Thursday, May 29, 2008

the last word on emily gould and female confessional writers

by Rebecca Traister

What provokes such fury, over Carrie Bradshaw, and -- for a flash -- over Gould (barring a book deal and TV show that will turn her meanderings into cultural furniture) is that in a media landscape in which there are a severely limited number of spaces for women's writing voices, the ones that get tapped become necessarily, and deeply inaccurately, emblematic -- of their gender, their generation, their profession. More annoying -- and twisted -- is that those meager spots for women are consistently filled by those willing to expose themselves, visually and emotionally. And not accidentally, by those willing to expose themselves in a way that is comfortable, and often alluring, to many of the men who control the media, and to many of the women who consume it. There is a storied history of bright women writers (many of whom are mentioned in a New York Observer article this week), from generational confessionalists like Joyce Maynard and Elizabeth Wurtzel to cultural critics like Katie Roiphe to novelists like Lucinda Rosenfeld and Marisha Pessl, who have been raised up as media darlings, photographed in appealing poses or in titillating features, and then ripped apart by critics (including, on more than one occasion, me).

When we are fed -- and gobble up -- stories by or about single urban working women, those exotic and potentially threatening creatures presented to us are often doing things like confessing their self-doubt, discussing their sex lives, lying on rumpled sheets looking pretty.

Any suggestion that this is anything other than a double standard is false. When magazines feature stories about writers like those smart young men over at N+1 (as the Times magazine did a few years ago) those men are not typically photographed blogging in their beds; when, as the Observer suggested, we read a first-person confessional by Philip Weiss (who wrote recently for New York about his extramarital sexual yearnings) we are not treated to a bare-limbed image of him, or any image of him at all.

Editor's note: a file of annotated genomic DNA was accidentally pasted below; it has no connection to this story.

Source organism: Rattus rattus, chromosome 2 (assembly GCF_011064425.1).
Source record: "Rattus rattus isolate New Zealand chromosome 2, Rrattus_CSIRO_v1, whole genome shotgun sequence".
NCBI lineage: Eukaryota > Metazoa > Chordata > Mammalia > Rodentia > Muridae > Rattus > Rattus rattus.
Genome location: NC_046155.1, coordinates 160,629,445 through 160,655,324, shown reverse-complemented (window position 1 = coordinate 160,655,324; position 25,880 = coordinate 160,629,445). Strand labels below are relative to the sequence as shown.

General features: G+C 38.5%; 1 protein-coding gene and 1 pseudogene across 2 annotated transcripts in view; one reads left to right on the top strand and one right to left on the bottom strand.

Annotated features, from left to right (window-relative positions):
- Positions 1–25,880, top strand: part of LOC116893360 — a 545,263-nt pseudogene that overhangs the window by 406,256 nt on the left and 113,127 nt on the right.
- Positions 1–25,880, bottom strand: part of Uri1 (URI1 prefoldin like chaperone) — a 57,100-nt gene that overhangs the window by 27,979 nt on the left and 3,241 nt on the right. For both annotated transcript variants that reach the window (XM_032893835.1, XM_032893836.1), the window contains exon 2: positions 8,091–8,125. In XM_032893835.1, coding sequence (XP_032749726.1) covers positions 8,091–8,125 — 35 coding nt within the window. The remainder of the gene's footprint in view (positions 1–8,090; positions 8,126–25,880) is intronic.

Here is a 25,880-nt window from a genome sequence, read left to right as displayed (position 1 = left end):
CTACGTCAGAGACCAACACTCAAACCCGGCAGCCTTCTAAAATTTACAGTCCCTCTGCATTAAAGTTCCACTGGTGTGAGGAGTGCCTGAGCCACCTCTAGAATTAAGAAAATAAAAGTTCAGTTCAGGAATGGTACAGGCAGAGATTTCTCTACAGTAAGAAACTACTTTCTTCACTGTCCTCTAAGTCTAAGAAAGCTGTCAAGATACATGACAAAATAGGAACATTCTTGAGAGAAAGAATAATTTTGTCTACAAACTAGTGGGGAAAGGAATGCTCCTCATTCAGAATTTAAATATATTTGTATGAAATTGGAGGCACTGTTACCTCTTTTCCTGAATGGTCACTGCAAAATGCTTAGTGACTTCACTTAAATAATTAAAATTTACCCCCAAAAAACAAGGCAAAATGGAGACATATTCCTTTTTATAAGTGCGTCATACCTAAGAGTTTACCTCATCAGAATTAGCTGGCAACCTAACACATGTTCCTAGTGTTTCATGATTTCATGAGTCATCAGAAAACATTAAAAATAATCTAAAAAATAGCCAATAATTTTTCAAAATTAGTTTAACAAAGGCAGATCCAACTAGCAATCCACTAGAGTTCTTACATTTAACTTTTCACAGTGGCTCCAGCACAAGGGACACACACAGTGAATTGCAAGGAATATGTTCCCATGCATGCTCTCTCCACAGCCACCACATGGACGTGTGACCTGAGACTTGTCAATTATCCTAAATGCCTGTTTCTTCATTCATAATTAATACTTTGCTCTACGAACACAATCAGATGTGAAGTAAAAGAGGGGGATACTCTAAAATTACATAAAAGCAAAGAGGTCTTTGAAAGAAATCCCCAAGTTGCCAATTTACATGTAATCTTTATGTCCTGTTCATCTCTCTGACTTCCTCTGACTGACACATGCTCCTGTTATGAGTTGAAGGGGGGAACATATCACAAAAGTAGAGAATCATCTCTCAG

We are mired in a repetitious pattern of hate, jealousy and resentment toward those who are plucked by media powers and come to stand -- however inefficiently -- for the rest of us in the cultural imagination, securing the top spots, the best exposure, the prime media real estate in exchange for openings veins of feminine vulnerability.

No matter how angry you felt about Gould's piece, it was almost impossible to read the comments and not feel terrible: for her, about her, and about yourself for having even peeked. The process is exhausting, and not good for anyone, especially women who get stuck with some lame avatar they feel does not represent them, but whom they do not particularly feel like burning at the stake just for having been clever, lucky or talented enough to wind up drawing a spotlight.

We have to remember: There is nothing wrong with women writing about themselves, their youth, their indiscretions, their habits and values and personal development. Men have been writing about this stuff for thousands of years; they call it the canon.

And like their male contemporaries, a lot of this writing disappoints. When it does, there is nothing wrong with criticizing it. The thing that is wrong -- really wrong -- is when we forget that these kinds of stories are not the only ones that women have to tell.

So rather than being troubled by the fact that Gould -- or Bushnell, or Bradshaw, or whoever -- has the spotlight, why not question why so few other versions of femininity are allowed to share it?


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